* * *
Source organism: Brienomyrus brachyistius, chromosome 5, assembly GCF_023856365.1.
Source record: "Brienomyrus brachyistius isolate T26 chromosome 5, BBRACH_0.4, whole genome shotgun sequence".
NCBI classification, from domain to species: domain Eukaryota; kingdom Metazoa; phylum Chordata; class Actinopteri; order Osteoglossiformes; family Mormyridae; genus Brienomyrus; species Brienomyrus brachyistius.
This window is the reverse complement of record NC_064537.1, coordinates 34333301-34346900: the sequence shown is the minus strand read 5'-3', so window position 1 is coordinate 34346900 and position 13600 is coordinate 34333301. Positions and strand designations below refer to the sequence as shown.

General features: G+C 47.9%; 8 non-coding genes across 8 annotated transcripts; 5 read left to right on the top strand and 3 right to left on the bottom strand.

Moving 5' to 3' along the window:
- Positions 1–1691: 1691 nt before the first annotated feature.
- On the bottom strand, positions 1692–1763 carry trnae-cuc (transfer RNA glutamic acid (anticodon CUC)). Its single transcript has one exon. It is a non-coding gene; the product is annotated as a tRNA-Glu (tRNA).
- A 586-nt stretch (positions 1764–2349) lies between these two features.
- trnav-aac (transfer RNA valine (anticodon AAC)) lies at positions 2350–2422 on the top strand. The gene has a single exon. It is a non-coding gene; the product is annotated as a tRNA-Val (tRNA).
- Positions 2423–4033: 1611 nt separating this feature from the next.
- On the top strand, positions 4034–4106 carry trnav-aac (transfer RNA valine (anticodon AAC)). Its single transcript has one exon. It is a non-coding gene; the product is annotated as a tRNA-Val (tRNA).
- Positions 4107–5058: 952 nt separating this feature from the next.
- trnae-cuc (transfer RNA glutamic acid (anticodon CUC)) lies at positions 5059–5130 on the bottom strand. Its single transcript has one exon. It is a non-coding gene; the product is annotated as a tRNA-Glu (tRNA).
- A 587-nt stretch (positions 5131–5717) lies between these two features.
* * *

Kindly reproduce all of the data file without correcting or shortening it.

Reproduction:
Source organism: Brienomyrus brachyistius, chromosome 5, assembly GCF_023856365.1.
Source record: "Brienomyrus brachyistius isolate T26 chromosome 5, BBRACH_0.4, whole genome shotgun sequence".
NCBI classification, from domain to species: domain Eukaryota; kingdom Metazoa; phylum Chordata; class Actinopteri; order Osteoglossiformes; family Mormyridae; genus Brienomyrus; species Brienomyrus brachyistius.
This window is the reverse complement of record NC_064537.1, coordinates 34333301-34346900: the sequence shown is the minus strand read 5'-3', so window position 1 is coordinate 34346900 and position 13600 is coordinate 34333301. Positions and strand designations below refer to the sequence as shown.

General features: G+C 47.9%; 8 non-coding genes across 8 annotated transcripts; 5 read left to right on the top strand and 3 right to left on the bottom strand.

Moving 5' to 3' along the window:
- Positions 1–1691: 1691 nt before the first annotated feature.
- On the bottom strand, positions 1692–1763 carry trnae-cuc (transfer RNA glutamic acid (anticodon CUC)). Its single transcript has one exon. It is a non-coding gene; the product is annotated as a tRNA-Glu (tRNA).
- A 586-nt stretch (positions 1764–2349) lies between these two features.
- trnav-aac (transfer RNA valine (anticodon AAC)) lies at positions 2350–2422 on the top strand. The gene has a single exon. It is a non-coding gene; the product is annotated as a tRNA-Val (tRNA).
- Positions 2423–4033: 1611 nt separating this feature from the next.
- On the top strand, positions 4034–4106 carry trnav-aac (transfer RNA valine (anticodon AAC)). Its single transcript has one exon. It is a non-coding gene; the product is annotated as a tRNA-Val (tRNA).
- Positions 4107–5058: 952 nt separating this feature from the next.
- trnae-cuc (transfer RNA glutamic acid (anticodon CUC)) lies at positions 5059–5130 on the bottom strand. Its single transcript has one exon. It is a non-coding gene; the product is annotated as a tRNA-Glu (tRNA).
- A 587-nt stretch (positions 5131–5717) lies between these two features.